The invisible Rinaldi

This morning, like most mornings, I rolled the fish-cart to Telegraph Avenue, got there at about 11:40, and started asking around to see which vendor had the sign-in sheet. It's someone different every day, a volunteer gig, so there's no knowing without asking. Usually when you ask, though, you get an answer — it's Frank on the third block, or it's Chang on the second block. You walk to that block, find Frank or Chang with the sign-in sheet, sign in, and sell some damned fish.

Today was different. The answer to the question — Who has the sign-in sheet? — was Rinaldi. Never heard of him, and he was impossible to find. "I saw him walking thataway a few minutes ago," said one vendor, so I rolled my cart thataway, but where's Rinaldi? He was nowhere, so I asked someone else.

"Rinaldi was down by the market a while back," she said, so I wheeled the cart the other direction, toward the market, looking for a face I didn't know. When I asked a third vendor, I also asked for a description, and he told me Rinaldi is a white guy with wavy black hair, carrying a clipboard.

Wait — a clipboard? Schmuck alert! Rinaldi isn't a vendor, someone who'll be sitting at a table somewhere, and I can tap his shoulder to see the sign-in sheet. He's a clipboard-carrier, today's city bureaucrat.

The clipboard-carrier's job is to walk up and down Telegraph, (pretending he's) supervising the vendors, who of course need no supervision. What we do need, though, is the sign-in sheet — so why was it given to a wandering city schmuck, instead of to a vendor who'd sit in one place so you could find him and see the sheet?

I looked for Rinaldi for 45 minutes, but never found him. Another vendor was rolling her cart too, looking everywhere for the invisible Rinaldi, and we were both shouting, "Rinaldi! Is there anyone named Rinaldi?" I made three round trips the length of Telegraph Ave, pushing my cart instead of selling fish, before giving up, and setting up the cart un-signed near Durant Avenue, far from most of the foot traffic.

I'd like to take this opportunity to congratulate Rinaldi and the City of Berkeley for seeing to it that the today's sign-in sheet couldn't be found, so me and that other vendor lost almost an hour of selling time, and ended up in a shitty illegal location. Business was lousy, and I sorta suspect that's the city's ulterior motive. They don't want vendors on Telegraph at all.

Russia, 1917. Sure, it didn't work out too well, but it still seems like a good idea.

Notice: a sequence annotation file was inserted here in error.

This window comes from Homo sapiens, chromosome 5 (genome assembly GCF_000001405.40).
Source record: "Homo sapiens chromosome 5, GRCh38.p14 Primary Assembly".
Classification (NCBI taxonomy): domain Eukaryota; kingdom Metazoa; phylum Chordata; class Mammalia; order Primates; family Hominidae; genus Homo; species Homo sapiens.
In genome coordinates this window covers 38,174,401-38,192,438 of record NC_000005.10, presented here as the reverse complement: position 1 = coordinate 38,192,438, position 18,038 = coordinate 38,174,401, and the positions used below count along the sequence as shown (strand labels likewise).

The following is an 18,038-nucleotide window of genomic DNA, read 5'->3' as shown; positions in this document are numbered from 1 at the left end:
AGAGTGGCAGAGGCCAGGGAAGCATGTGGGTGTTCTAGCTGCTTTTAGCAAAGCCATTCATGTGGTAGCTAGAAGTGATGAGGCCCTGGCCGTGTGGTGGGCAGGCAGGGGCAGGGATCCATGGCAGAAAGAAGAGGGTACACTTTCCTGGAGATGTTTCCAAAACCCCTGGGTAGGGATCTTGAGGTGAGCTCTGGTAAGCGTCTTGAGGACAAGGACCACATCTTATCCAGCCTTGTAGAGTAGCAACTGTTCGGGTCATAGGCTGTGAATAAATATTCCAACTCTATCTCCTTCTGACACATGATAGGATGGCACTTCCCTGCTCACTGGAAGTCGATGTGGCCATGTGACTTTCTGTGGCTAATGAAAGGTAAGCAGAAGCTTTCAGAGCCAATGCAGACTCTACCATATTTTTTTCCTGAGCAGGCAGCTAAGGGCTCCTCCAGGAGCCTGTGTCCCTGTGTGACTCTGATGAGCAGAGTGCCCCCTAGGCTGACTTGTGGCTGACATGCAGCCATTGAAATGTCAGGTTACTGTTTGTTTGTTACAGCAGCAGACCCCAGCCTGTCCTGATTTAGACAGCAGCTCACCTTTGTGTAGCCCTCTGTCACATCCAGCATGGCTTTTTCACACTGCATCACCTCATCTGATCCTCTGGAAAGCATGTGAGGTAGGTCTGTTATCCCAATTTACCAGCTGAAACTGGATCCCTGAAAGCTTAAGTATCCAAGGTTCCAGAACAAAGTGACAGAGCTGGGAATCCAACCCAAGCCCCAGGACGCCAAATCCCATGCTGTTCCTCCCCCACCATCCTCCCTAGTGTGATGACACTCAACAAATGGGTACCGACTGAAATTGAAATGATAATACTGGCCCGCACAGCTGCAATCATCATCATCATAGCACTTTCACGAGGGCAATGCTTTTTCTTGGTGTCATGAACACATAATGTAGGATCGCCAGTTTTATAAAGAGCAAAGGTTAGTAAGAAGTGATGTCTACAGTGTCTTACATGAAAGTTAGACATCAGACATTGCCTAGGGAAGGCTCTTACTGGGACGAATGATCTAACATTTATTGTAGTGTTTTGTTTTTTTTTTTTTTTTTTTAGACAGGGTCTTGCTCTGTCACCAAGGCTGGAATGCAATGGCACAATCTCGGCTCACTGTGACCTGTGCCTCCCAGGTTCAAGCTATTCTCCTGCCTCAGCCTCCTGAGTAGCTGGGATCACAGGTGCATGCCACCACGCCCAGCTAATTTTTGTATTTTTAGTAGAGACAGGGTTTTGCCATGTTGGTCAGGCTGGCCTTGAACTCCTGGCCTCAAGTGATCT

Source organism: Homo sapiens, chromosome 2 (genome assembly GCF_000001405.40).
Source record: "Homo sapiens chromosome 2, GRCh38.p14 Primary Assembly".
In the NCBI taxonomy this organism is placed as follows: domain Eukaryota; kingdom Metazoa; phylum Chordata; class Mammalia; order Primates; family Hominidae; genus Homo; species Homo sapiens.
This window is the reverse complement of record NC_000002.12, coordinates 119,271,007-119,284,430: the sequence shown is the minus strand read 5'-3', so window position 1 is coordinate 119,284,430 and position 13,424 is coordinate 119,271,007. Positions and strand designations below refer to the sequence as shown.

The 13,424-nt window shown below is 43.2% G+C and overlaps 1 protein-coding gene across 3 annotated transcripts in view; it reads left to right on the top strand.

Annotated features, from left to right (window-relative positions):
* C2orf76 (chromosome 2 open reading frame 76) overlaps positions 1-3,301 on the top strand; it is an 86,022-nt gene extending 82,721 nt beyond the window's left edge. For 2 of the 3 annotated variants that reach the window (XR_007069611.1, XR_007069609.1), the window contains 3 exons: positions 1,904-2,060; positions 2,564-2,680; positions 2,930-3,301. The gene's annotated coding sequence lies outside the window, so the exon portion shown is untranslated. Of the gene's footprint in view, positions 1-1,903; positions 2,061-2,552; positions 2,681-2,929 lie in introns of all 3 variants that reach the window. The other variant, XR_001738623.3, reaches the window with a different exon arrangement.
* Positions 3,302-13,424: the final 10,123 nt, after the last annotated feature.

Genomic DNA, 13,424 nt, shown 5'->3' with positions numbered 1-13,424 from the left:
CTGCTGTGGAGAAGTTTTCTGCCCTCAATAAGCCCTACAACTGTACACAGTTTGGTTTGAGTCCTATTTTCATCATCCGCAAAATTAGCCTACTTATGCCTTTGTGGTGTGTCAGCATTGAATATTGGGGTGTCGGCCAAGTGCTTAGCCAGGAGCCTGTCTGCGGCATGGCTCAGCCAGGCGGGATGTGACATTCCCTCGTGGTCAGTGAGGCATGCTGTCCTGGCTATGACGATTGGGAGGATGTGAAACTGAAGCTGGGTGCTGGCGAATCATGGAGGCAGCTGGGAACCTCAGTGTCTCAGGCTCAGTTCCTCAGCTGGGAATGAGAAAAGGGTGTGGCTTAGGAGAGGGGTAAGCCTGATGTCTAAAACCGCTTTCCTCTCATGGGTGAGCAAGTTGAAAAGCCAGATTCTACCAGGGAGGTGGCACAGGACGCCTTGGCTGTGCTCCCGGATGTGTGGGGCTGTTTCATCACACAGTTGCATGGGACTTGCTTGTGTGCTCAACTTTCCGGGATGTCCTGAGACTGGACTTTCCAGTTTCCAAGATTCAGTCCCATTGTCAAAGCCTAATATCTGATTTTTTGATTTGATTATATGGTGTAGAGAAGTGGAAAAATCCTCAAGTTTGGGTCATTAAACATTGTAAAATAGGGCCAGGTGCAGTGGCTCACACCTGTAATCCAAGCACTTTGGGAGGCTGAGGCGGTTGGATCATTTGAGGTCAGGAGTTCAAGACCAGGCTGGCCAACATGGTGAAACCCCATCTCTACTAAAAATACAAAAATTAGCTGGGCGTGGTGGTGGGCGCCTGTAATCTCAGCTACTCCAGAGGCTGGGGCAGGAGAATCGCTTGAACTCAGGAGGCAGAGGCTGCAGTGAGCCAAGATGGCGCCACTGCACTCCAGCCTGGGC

♦ ♦ ♦

I was in a shitty mood, and as soon as my table was set up, Berkeley's famous Hate Man came by. He's a homeless man who's offended if anyone says good morning or good afternoon. "Don't say good afternoon to me," he says, "when what you mean is you hate me! Say you hate me, damn it!"

So I said "I hate you!" and flipped him off, and he smiled and said he hated me, too, and then we said fuck you to each other, and he walked away. It's a treat to get hate from Hate Man. Cathartic. You gotta love the guy.

♦ ♦ ♦

Once the fish stand was finally set up and I'd had my much-needed blessing of hate, I sold fish all day. Like the old guy in Love and Death, the fish are my life, and for added fun, there are usually a few Christian wackos — righteous and self-righteous morons who object to seeing their sacred fish made into a novelty item.

I've gone round and round with complaining Christians more often than I've written about it, so I'm wary when someone's looking at the display but not smiling. They might be quietly deciding whether to buy a Cthulhu fish or a vampire fish, or they might be working themselves into a fury, getting ready to do me with Deuteronomy.

Some Christians are polite about their objections. Some shriek. Sometimes they only complain to each other, but loud enough they know I'll hear. Sometimes they quote the Bible at me. Sometimes they pray out loud. Sometimes they don't say anything, but simply sneer.

Typical was today's first indignant idiot, a mid-30s buppie who studied the fish display and frowned and sighed and asked, "Why are you doing this? Why are you putting this out into society?"

"Because it's funny," I said, but he frowned frownier, so I said what I usually say to diffuse people — that our fish aren't meant to be hateful insults to everything he learned in Sunday School. They're just a laugh, and that's allowed, ain't it?

Another guy yelled that the fish will earn me a ticket to Hell, but same as the earlier man, after he'd blown his BS at me he walked away.

It's part of the job, I guess, like false alarms if you're a fireman, obnoxious kids if you're a teacher, rude customers if you're working in retail or waiting on tables, etc.

It's the same story every time it happens, and it bores me to tell the same story again and again, so after this, I'm going to stop mentioning it in the zine when angry Christians tell me I'm evil or earning the wrath of God. Well, unless one of them takes a swing at me or something.

From Pathetic Life #14
Sunday, July 23, 1995

This is an entry retyped from an on-paper zine I wrote many years ago, called Pathetic Life. The opinions stated were my opinions then, but might not be my opinions now. Also, I said and did some disgusting things, so parental guidance is advised.

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